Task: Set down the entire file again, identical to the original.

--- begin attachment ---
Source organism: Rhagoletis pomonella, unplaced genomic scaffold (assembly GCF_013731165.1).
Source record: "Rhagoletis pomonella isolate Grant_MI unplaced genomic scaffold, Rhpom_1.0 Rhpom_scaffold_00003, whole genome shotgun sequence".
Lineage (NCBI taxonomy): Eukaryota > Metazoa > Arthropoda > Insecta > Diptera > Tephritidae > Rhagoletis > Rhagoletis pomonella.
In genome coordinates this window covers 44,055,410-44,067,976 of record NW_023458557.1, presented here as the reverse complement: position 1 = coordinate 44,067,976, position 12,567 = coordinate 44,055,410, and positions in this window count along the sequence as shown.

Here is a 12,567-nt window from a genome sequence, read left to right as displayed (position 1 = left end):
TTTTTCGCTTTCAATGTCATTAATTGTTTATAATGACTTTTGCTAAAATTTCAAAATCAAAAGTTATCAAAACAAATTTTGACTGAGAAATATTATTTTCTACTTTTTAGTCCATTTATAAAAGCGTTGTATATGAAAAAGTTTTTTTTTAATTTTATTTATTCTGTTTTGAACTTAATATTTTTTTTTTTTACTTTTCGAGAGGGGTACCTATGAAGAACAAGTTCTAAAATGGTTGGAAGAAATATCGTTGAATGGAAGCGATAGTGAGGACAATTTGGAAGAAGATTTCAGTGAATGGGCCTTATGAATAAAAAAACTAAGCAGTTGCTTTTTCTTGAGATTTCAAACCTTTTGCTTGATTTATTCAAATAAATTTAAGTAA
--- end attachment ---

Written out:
Source organism: Rhagoletis pomonella, unplaced genomic scaffold (assembly GCF_013731165.1).
Source record: "Rhagoletis pomonella isolate Grant_MI unplaced genomic scaffold, Rhpom_1.0 Rhpom_scaffold_00003, whole genome shotgun sequence".
Lineage (NCBI taxonomy): Eukaryota > Metazoa > Arthropoda > Insecta > Diptera > Tephritidae > Rhagoletis > Rhagoletis pomonella.
In genome coordinates this window covers 44,055,410-44,067,976 of record NW_023458557.1, presented here as the reverse complement: position 1 = coordinate 44,067,976, position 12,567 = coordinate 44,055,410, and positions in this window count along the sequence as shown.

Here is a 12,567-nt window from a genome sequence, read left to right as displayed (position 1 = left end):
TTTTTCGCTTTCAATGTCATTAATTGTTTATAATGACTTTTGCTAAAATTTCAAAATCAAAAGTTATCAAAACAAATTTTGACTGAGAAATATTATTTTCTACTTTTTAGTCCATTTATAAAAGCGTTGTATATGAAAAAGTTTTTTTTTAATTTTATTTATTCTGTTTTGAACTTAATATTTTTTTTTTTTACTTTTCGAGAGGGGTACCTATGAAGAACAAGTTCTAAAATGGTTGGAAGAAATATCGTTGAATGGAAGCGATAGTGAGGACAATTTGGAAGAAGATTTCAGTGAATGGGCCTTATGAATAAAAAAACTAAGCAGTTGCTTTTTCTTGAGATTTCAAACCTTTTGCTTGATTTATTCAAATAAATTTAAGTAA